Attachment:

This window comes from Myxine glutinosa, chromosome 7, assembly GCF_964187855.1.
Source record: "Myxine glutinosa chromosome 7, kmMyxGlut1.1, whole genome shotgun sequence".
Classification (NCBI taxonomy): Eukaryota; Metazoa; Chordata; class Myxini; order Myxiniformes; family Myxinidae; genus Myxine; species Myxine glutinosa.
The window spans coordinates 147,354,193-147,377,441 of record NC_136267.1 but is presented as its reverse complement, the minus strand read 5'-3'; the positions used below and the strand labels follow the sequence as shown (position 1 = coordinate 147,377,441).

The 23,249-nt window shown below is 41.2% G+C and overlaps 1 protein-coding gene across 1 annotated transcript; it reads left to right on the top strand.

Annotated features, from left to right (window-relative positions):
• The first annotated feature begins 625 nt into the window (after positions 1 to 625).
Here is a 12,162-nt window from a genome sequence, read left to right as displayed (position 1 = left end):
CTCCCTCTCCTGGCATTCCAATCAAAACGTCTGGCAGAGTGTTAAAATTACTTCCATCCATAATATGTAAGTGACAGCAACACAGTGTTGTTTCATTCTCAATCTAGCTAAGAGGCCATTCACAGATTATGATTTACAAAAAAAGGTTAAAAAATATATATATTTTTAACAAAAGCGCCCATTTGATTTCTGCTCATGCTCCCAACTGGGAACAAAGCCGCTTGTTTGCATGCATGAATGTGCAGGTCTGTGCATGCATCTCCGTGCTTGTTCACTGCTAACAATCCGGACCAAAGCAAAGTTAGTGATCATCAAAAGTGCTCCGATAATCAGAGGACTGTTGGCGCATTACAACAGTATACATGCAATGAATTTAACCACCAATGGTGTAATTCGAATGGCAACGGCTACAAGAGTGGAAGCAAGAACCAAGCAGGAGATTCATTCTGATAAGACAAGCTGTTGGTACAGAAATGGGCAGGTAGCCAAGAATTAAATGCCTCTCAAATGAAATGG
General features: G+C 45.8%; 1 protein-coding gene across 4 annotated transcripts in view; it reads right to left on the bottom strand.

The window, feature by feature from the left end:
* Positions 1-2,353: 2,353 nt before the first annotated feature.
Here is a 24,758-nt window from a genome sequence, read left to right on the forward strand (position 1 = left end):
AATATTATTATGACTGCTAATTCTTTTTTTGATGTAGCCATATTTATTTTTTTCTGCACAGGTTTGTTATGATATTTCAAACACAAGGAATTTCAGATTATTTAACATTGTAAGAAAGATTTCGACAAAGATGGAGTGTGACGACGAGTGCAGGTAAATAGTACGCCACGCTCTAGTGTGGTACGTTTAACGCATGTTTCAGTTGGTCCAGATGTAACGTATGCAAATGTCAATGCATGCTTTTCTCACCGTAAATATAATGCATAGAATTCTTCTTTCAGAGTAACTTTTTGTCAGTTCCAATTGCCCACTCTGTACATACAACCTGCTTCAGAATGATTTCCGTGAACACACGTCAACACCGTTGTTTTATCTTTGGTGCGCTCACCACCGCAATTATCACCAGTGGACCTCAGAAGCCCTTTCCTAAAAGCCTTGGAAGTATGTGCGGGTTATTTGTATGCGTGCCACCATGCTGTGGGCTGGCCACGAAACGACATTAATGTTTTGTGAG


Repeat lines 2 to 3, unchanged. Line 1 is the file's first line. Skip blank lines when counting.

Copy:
Source record: "Myxine glutinosa chromosome 7, kmMyxGlut1.1, whole genome shotgun sequence".
Classification (NCBI taxonomy): Eukaryota; Metazoa; Chordata; class Myxini; order Myxiniformes; family Myxinidae; genus Myxine; species Myxine glutinosa.